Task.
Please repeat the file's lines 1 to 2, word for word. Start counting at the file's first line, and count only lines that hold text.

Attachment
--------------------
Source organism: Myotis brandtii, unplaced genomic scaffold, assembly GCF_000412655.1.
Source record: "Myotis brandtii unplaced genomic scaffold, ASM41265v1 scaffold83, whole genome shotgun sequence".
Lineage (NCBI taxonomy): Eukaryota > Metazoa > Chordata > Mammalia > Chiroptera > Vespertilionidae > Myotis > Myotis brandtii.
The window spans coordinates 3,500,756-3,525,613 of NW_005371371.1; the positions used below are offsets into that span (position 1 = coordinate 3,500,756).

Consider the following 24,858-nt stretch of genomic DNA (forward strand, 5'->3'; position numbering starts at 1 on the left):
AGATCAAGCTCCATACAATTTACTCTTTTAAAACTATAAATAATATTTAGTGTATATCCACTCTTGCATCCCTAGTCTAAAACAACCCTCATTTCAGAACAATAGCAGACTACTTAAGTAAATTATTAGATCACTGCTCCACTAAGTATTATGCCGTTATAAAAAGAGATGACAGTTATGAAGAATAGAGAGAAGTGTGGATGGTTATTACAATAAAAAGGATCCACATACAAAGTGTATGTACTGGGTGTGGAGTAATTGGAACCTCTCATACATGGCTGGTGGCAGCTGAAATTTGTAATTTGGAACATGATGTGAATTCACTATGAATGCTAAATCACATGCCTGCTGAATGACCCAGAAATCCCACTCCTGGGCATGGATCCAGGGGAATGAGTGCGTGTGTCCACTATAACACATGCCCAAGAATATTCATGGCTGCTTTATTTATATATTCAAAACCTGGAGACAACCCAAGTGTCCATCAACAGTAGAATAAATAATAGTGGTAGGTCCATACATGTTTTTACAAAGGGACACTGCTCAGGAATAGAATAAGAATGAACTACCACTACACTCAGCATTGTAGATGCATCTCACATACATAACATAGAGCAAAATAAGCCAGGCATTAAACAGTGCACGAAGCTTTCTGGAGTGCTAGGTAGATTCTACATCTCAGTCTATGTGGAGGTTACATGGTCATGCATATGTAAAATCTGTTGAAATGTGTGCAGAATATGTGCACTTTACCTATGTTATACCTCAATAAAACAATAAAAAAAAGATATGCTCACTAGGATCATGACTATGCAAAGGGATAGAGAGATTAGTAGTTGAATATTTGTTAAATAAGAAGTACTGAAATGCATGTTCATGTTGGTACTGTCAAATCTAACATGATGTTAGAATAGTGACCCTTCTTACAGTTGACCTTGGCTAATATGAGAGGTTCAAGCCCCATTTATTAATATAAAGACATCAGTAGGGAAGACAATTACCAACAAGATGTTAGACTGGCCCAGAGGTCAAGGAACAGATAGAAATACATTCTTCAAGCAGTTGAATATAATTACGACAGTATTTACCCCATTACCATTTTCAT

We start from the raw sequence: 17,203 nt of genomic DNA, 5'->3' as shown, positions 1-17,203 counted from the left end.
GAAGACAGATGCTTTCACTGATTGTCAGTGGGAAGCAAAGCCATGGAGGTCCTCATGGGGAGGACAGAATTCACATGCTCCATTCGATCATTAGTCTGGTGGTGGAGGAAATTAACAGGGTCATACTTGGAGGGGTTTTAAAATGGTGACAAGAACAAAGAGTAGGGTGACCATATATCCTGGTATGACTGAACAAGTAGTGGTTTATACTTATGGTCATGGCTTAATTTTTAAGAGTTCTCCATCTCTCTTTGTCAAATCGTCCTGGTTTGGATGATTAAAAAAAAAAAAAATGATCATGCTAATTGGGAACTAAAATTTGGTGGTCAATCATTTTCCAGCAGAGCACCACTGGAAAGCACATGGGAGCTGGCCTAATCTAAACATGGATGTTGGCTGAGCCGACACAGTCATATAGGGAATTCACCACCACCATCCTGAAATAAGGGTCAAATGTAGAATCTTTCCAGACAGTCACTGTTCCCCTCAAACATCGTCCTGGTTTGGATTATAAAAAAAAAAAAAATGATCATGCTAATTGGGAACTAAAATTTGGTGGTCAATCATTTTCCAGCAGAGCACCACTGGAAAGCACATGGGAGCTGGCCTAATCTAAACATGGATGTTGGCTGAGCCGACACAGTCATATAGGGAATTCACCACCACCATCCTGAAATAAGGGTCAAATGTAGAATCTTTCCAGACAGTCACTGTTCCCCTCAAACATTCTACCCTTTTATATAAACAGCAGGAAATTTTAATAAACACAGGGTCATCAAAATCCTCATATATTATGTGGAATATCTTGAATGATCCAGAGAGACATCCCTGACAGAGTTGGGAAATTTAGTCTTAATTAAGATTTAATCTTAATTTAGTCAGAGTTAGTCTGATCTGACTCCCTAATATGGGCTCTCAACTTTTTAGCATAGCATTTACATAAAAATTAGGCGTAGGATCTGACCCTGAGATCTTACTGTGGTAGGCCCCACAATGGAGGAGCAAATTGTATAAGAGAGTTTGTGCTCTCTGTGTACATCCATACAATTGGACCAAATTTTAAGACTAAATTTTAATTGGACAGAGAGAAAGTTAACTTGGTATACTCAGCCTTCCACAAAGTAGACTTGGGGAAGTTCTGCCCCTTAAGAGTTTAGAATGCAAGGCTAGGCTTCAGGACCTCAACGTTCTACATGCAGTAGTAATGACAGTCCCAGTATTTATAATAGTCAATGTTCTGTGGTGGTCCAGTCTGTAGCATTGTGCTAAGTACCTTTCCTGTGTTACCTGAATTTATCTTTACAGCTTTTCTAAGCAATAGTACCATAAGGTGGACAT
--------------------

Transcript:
Source organism: Myotis brandtii, unplaced genomic scaffold, assembly GCF_000412655.1.
Source record: "Myotis brandtii unplaced genomic scaffold, ASM41265v1 scaffold83, whole genome shotgun sequence".